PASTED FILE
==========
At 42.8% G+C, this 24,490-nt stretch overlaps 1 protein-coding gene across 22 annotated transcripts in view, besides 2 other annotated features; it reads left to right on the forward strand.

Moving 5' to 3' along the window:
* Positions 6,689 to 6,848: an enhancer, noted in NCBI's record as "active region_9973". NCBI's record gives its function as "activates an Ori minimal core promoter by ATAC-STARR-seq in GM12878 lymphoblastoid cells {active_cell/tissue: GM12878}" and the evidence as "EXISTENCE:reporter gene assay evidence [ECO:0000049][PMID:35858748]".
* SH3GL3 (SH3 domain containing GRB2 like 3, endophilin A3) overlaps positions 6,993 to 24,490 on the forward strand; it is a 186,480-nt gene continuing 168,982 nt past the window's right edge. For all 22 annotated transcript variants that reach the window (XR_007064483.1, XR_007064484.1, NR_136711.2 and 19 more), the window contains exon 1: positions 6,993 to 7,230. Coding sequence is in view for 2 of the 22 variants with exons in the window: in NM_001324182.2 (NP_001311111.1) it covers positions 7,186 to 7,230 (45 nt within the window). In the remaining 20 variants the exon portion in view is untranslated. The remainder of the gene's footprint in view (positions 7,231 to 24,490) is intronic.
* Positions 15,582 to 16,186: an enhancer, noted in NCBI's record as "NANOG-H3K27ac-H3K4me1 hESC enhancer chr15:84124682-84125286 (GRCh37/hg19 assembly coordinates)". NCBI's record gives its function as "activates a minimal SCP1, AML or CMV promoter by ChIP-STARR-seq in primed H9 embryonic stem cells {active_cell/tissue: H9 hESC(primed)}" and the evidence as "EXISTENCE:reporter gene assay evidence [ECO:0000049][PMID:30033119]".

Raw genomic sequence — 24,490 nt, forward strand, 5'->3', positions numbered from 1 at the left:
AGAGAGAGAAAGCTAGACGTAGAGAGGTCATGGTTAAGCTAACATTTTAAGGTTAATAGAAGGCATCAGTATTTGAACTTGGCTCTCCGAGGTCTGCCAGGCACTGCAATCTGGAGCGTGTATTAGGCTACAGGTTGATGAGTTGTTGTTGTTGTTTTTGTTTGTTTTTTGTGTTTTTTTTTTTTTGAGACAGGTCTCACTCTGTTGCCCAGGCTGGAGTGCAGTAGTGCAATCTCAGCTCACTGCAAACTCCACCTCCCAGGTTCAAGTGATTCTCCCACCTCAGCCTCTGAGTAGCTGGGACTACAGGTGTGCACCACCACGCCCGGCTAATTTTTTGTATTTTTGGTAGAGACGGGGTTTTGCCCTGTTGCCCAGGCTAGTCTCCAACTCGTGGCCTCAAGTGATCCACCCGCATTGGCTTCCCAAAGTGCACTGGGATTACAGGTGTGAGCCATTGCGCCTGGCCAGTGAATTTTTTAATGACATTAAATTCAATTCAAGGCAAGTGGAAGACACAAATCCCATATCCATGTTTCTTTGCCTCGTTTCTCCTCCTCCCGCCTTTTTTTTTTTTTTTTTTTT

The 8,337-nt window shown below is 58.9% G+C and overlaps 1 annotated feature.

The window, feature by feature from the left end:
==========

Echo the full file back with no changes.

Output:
At 42.8% G+C, this 24,490-nt stretch overlaps 1 protein-coding gene across 22 annotated transcripts in view, besides 2 other annotated features; it reads left to right on the forward strand.

Moving 5' to 3' along the window:
* Positions 6,689 to 6,848: an enhancer, noted in NCBI's record as "active region_9973". NCBI's record gives its function as "activates an Ori minimal core promoter by ATAC-STARR-seq in GM12878 lymphoblastoid cells {active_cell/tissue: GM12878}" and the evidence as "EXISTENCE:reporter gene assay evidence [ECO:0000049][PMID:35858748]".
* SH3GL3 (SH3 domain containing GRB2 like 3, endophilin A3) overlaps positions 6,993 to 24,490 on the forward strand; it is a 186,480-nt gene continuing 168,982 nt past the window's right edge. For all 22 annotated transcript variants that reach the window (XR_007064483.1, XR_007064484.1, NR_136711.2 and 19 more), the window contains exon 1: positions 6,993 to 7,230. Coding sequence is in view for 2 of the 22 variants with exons in the window: in NM_001324182.2 (NP_001311111.1) it covers positions 7,186 to 7,230 (45 nt within the window). In the remaining 20 variants the exon portion in view is untranslated. The remainder of the gene's footprint in view (positions 7,231 to 24,490) is intronic.
* Positions 15,582 to 16,186: an enhancer, noted in NCBI's record as "NANOG-H3K27ac-H3K4me1 hESC enhancer chr15:84124682-84125286 (GRCh37/hg19 assembly coordinates)". NCBI's record gives its function as "activates a minimal SCP1, AML or CMV promoter by ChIP-STARR-seq in primed H9 embryonic stem cells {active_cell/tissue: H9 hESC(primed)}" and the evidence as "EXISTENCE:reporter gene assay evidence [ECO:0000049][PMID:30033119]".

Raw genomic sequence — 24,490 nt, forward strand, 5'->3', positions numbered from 1 at the left:
AGAGAGAGAAAGCTAGACGTAGAGAGGTCATGGTTAAGCTAACATTTTAAGGTTAATAGAAGGCATCAGTATTTGAACTTGGCTCTCCGAGGTCTGCCAGGCACTGCAATCTGGAGCGTGTATTAGGCTACAGGTTGATGAGTTGTTGTTGTTGTTTTTGTTTGTTTTTTGTGTTTTTTTTTTTTTGAGACAGGTCTCACTCTGTTGCCCAGGCTGGAGTGCAGTAGTGCAATCTCAGCTCACTGCAAACTCCACCTCCCAGGTTCAAGTGATTCTCCCACCTCAGCCTCTGAGTAGCTGGGACTACAGGTGTGCACCACCACGCCCGGCTAATTTTTTGTATTTTTGGTAGAGACGGGGTTTTGCCCTGTTGCCCAGGCTAGTCTCCAACTCGTGGCCTCAAGTGATCCACCCGCATTGGCTTCCCAAAGTGCACTGGGATTACAGGTGTGAGCCATTGCGCCTGGCCAGTGAATTTTTTAATGACATTAAATTCAATTCAAGGCAAGTGGAAGACACAAATCCCATATCCATGTTTCTTTGCCTCGTTTCTCCTCCTCCCGCCTTTTTTTTTTTTTTTTTTTT

The 8,337-nt window shown below is 58.9% G+C and overlaps 1 annotated feature.

The window, feature by feature from the left end: